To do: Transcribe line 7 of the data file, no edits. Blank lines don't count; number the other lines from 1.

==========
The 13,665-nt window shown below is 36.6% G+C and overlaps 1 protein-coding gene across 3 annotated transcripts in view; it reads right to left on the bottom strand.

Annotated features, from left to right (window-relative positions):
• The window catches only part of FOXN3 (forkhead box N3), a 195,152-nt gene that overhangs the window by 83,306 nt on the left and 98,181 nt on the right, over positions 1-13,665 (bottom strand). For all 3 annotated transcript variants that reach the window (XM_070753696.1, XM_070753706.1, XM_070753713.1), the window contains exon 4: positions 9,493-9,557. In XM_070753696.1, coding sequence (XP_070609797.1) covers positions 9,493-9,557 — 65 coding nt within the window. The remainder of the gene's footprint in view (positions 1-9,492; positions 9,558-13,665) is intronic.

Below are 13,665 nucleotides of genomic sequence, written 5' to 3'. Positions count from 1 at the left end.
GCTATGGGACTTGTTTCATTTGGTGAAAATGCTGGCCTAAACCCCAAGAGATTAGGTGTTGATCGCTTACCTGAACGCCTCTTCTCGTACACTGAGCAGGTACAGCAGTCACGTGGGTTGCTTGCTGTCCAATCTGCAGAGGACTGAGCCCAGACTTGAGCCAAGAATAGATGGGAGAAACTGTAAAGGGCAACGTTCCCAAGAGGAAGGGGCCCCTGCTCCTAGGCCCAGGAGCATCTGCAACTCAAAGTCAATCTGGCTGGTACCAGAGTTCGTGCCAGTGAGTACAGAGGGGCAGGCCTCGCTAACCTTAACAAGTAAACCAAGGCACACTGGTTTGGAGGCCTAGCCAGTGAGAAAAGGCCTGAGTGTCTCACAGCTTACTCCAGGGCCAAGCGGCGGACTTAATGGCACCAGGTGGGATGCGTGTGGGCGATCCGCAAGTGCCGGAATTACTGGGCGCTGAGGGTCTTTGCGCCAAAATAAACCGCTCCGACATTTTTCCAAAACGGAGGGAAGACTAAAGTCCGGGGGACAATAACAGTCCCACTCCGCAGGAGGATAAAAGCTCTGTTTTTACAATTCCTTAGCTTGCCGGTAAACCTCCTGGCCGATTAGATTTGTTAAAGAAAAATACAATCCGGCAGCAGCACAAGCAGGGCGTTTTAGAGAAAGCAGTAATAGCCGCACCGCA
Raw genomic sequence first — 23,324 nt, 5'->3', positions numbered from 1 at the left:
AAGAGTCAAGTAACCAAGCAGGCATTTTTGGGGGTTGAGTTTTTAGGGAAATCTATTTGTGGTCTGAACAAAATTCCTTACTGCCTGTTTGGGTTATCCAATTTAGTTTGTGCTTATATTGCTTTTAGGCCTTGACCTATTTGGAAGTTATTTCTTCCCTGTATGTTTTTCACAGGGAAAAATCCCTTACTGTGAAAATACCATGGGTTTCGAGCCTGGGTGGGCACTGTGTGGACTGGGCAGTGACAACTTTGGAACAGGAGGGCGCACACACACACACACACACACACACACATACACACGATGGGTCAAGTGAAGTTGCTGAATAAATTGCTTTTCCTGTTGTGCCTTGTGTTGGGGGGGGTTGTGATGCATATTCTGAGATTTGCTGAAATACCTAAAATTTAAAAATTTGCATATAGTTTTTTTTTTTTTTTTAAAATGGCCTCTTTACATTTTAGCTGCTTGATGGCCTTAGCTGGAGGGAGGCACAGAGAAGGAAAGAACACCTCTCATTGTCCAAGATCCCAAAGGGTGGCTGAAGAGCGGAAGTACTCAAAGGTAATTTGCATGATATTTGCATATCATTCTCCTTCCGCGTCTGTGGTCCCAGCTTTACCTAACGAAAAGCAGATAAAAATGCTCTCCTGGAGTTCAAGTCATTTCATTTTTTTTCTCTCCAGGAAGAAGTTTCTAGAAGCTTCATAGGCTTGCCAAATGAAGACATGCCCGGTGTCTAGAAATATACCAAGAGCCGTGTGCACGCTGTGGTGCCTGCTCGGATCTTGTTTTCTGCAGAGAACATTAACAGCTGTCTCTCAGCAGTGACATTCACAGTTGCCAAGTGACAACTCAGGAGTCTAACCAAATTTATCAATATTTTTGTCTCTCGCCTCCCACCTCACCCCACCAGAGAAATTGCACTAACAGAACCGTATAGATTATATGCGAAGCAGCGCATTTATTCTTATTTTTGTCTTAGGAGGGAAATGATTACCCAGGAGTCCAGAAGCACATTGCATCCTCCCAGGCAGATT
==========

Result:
AAGAGTCAAGTAACCAAGCAGGCATTTTTGGGGGTTGAGTTTTTAGGGAAATCTATTTGTGGTCTGAACAAAATTCCTTACTGCCTGTTTGGGTTATCCAATTTAGTTTGTGCTTATATTGCTTTTAGGCCTTGACCTATTTGGAAGTTATTTCTTCCCTGTATGTTTTTCACAGGGAAAAATCCCTTACTGTGAAAATACCATGGGTTTCGAGCCTGGGTGGGCACTGTGTGGACTGGGCAGTGACAACTTTGGAACAGGAGGGCGCACACACACACACACACACACACACACATACACACGATGGGTCAAGTGAAGTTGCTGAATAAATTGCTTTTCCTGTTGTGCCTTGTGTTGGGGGGGGTTGTGATGCATATTCTGAGATTTGCTGAAATACCTAAAATTTAAAAATTTGCATATAGTTTTTTTTTTTTTTTTAAAATGGCCTCTTTACATTTTAGCTGCTTGATGGCCTTAGCTGGAGGGAGGCACAGAGAAGGAAAGAACACCTCTCATTGTCCAAGATCCCAAAGGGTGGCTGAAGAGCGGAAGTACTCAAAGGTAATTTGCATGATATTTGCATATCATTCTCCTTCCGCGTCTGTGGTCCCAGCTTTACCTAACGAAAAGCAGATAAAAATGCTCTCCTGGAGTTCAAGTCATTTCATTTTTTTTCTCTCCAGGAAGAAGTTTCTAGAAGCTTCATAGGCTTGCCAAATGAAGACATGCCCGGTGTCTAGAAATATACCAAGAGCCGTGTGCACGCTGTGGTGCCTGCTCGGATCTTGTTTTCTGCAGAGAACATTAACAGCTGTCTCTCAGCAGTGACATTCACAGTTGCCAAGTGACAACTCAGGAGTCTAACCAAATTTATCAATATTTTTGTCTCTCGCCTCCCACCTCACCCCACCAGAGAAATTGCACTAACAGAACCGTATAGATTATATGCGAAGCAGCGCATTTATTCTTATTTTTGTCTTAGGAGGGAAATGATTACCCAGGAGTCCAGAAGCACATTGCATCCTCCCAGGCAGATT